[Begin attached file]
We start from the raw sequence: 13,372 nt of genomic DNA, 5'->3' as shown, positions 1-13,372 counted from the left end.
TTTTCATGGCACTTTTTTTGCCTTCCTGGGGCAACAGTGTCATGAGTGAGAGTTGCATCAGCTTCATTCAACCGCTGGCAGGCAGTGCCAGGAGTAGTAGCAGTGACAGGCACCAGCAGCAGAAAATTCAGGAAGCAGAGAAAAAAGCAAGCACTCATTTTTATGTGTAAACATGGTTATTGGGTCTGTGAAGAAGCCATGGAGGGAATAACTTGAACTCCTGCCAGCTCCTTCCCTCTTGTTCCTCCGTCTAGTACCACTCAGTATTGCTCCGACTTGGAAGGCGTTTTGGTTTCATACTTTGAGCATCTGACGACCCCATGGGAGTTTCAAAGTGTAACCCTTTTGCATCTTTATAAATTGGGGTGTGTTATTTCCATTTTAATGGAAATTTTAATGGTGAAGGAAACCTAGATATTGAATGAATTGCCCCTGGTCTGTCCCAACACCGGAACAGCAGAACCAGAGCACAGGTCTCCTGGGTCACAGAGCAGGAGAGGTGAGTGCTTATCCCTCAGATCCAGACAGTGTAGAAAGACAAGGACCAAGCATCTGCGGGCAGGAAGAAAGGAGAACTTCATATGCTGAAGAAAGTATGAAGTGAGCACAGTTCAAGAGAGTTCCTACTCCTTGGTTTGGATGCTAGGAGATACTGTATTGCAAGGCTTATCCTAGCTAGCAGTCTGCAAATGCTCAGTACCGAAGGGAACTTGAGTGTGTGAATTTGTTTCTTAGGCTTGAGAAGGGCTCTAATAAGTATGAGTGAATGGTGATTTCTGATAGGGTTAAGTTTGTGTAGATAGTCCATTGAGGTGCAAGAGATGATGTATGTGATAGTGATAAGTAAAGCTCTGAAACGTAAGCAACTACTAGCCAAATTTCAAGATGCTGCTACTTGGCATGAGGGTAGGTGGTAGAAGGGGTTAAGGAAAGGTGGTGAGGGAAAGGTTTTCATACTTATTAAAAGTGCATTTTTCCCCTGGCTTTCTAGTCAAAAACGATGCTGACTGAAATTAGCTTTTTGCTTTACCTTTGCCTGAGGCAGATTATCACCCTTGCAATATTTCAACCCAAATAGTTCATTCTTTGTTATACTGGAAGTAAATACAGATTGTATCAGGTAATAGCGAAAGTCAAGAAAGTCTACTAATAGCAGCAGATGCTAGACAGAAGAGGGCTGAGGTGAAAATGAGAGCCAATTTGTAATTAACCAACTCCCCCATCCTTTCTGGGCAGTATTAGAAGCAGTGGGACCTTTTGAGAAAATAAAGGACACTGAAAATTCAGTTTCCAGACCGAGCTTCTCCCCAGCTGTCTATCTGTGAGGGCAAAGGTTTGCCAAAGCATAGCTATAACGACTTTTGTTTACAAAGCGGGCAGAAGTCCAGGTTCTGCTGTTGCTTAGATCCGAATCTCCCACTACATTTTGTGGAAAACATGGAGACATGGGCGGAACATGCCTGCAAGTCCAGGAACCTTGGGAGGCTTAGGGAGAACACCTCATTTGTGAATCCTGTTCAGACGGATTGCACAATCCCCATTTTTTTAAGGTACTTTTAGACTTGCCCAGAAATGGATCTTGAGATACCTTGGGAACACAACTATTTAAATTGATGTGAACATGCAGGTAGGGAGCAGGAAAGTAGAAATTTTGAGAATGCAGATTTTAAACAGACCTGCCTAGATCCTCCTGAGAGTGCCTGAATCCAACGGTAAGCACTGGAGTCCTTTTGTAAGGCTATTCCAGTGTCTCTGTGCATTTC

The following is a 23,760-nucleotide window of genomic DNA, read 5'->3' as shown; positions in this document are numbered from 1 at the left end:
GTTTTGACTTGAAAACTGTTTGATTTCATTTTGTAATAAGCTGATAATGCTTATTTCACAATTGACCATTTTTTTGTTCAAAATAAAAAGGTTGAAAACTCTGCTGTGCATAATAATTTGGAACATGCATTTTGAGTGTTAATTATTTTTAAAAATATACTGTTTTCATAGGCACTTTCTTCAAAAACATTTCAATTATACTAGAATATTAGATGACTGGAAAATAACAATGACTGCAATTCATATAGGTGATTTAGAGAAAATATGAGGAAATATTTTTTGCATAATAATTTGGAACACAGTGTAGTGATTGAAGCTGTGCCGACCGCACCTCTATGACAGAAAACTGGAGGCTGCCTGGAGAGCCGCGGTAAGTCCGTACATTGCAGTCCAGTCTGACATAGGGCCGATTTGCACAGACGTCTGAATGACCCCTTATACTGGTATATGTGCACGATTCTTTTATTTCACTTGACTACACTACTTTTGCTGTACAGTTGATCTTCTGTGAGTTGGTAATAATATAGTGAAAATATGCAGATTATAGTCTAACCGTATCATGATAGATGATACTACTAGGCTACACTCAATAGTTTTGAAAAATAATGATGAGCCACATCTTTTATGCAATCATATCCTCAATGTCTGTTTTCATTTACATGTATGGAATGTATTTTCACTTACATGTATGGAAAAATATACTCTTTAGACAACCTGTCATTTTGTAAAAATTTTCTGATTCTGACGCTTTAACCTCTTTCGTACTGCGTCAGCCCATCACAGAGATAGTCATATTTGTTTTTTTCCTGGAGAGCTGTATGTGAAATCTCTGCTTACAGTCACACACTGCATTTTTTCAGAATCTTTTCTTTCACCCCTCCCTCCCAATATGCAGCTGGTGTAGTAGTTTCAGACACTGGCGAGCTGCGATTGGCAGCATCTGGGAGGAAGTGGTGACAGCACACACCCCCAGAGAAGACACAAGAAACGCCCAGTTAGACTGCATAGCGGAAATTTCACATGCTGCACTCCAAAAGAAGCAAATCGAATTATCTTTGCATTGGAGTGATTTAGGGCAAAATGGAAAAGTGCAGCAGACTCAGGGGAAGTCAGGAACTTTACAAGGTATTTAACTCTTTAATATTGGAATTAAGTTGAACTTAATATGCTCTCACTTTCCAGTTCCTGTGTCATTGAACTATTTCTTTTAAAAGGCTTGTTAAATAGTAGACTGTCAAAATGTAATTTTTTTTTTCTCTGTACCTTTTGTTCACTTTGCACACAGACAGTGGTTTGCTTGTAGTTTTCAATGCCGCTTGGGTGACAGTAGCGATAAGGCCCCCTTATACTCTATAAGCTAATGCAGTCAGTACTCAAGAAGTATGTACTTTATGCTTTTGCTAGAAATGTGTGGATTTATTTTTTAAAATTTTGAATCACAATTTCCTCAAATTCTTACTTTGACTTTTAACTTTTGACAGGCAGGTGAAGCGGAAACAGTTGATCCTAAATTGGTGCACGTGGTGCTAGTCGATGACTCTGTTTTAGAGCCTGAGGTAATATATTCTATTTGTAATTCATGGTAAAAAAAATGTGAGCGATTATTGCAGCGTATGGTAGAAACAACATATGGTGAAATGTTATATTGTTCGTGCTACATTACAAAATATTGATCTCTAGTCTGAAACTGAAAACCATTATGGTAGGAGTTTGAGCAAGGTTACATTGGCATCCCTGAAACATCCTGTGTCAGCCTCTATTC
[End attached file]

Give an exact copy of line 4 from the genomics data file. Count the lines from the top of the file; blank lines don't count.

GTTTTGACTTGAAAACTGTTTGATTTCATTTTGTAATAAGCTGATAATGCTTATTTCACAATTGACCATTTTTTTGTTCAAAATAAAAAGGTTGAAAACTCTGCTGTGCATAATAATTTGGAACATGCATTTTGAGTGTTAATTATTTTTAAAAATATACTGTTTTCATAGGCACTTTCTTCAAAAACATTTCAATTATACTAGAATATTAGATGACTGGAAAATAACAATGACTGCAATTCATATAGGTGATTTAGAGAAAATATGAGGAAATATTTTTTGCATAATAATTTGGAACACAGTGTAGTGATTGAAGCTGTGCCGACCGCACCTCTATGACAGAAAACTGGAGGCTGCCTGGAGAGCCGCGGTAAGTCCGTACATTGCAGTCCAGTCTGACATAGGGCCGATTTGCACAGACGTCTGAATGACCCCTTATACTGGTATATGTGCACGATTCTTTTATTTCACTTGACTACACTACTTTTGCTGTACAGTTGATCTTCTGTGAGTTGGTAATAATATAGTGAAAATATGCAGATTATAGTCTAACCGTATCATGATAGATGATACTACTAGGCTACACTCAATAGTTTTGAAAAATAATGATGAGCCACATCTTTTATGCAATCATATCCTCAATGTCTGTTTTCATTTACATGTATGGAATGTATTTTCACTTACATGTATGGAAAAATATACTCTTTAGACAACCTGTCATTTTGTAAAAATTTTCTGATTCTGACGCTTTAACCTCTTTCGTACTGCGTCAGCCCATCACAGAGATAGTCATATTTGTTTTTTTCCTGGAGAGCTGTATGTGAAATCTCTGCTTACAGTCACACACTGCATTTTTTCAGAATCTTTTCTTTCACCCCTCCCTCCCAATATGCAGCTGGTGTAGTAGTTTCAGACACTGGCGAGCTGCGATTGGCAGCATCTGGGAGGAAGTGGTGACAGCACACACCCCCAGAGAAGACACAAGAAACGCCCAGTTAGACTGCATAGCGGAAATTTCACATGCTGCACTCCAAAAGAAGCAAATCGAATTATCTTTGCATTGGAGTGATTTAGGGCAAAATGGAAAAGTGCAGCAGACTCAGGGGAAGTCAGGAACTTTACAAGGTATTTAACTCTTTAATATTGGAATTAAGTTGAACTTAATATGCTCTCACTTTCCAGTTCCTGTGTCATTGAACTATTTCTTTTAAAAGGCTTGTTAAATAGTAGACTGTCAAAATGTAATTTTTTTTTTCTCTGTACCTTTTGTTCACTTTGCACACAGACAGTGGTTTGCTTGTAGTTTTCAATGCCGCTTGGGTGACAGTAGCGATAAGGCCCCCTTATACTCTATAAGCTAATGCAGTCAGTACTCAAGAAGTATGTACTTTATGCTTTTGCTAGAAATGTGTGGATTTATTTTTTAAAATTTTGAATCACAATTTCCTCAAATTCTTACTTTGACTTTTAACTTTTGACAGGCAGGTGAAGCGGAAACAGTTGATCCTAAATTGGTGCACGTGGTGCTAGTCGATGACTCTGTTTTAGAGCCTGAGGTAATATATTCTATTTGTAATTCATGGTAAAAAAAATGTGAGCGATTATTGCAGCGTATGGTAGAAACAACATATGGTGAAATGTTATATTGTTCGTGCTACATTACAAAATATTGATCTCTAGTCTGAAACTGAAAACCATTATGGTAGGAGTTTGAGCAAGGTTACATTGGCATCCCTGAAACATCCTGTGTCAGCCTCTATTC